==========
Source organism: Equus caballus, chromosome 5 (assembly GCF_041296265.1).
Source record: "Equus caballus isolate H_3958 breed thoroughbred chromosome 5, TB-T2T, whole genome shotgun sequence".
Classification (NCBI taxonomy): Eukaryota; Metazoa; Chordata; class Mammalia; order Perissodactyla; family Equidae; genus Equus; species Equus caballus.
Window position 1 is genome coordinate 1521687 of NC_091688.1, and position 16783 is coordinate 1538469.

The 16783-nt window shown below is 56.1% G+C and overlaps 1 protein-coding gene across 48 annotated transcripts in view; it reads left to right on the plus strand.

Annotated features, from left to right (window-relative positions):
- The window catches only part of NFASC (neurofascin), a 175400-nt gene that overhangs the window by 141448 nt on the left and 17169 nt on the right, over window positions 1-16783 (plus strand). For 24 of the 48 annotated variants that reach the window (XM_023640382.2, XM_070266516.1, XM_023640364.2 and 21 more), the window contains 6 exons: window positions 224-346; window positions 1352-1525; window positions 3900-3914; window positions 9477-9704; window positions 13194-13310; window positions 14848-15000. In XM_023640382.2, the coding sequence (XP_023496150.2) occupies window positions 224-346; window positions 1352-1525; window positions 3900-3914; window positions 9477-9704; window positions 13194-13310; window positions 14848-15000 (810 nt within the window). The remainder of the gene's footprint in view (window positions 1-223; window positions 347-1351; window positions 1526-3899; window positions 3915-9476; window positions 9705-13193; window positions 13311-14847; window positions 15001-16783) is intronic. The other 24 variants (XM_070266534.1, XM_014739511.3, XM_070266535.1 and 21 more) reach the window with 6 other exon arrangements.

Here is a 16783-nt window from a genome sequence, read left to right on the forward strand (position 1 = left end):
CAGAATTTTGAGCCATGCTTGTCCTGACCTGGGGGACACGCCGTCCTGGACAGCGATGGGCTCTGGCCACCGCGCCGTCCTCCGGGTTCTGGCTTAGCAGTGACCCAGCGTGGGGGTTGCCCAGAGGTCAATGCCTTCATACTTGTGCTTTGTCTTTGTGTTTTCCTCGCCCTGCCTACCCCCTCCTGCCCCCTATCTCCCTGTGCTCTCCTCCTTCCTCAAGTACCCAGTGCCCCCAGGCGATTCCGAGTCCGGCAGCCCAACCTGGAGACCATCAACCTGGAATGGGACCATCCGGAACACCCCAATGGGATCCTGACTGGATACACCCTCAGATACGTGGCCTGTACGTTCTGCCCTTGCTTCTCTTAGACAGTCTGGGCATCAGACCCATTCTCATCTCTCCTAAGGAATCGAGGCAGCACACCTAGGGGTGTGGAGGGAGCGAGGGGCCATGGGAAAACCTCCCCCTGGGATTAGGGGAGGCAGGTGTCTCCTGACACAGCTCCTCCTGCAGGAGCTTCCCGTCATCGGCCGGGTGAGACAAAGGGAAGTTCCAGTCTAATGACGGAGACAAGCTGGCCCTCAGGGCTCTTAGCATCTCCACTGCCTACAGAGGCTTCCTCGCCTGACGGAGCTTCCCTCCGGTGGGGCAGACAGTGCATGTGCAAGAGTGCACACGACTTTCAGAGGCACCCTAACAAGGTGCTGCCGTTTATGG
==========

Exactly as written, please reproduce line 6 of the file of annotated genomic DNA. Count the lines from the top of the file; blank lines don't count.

Annotated features, from left to right (window-relative positions):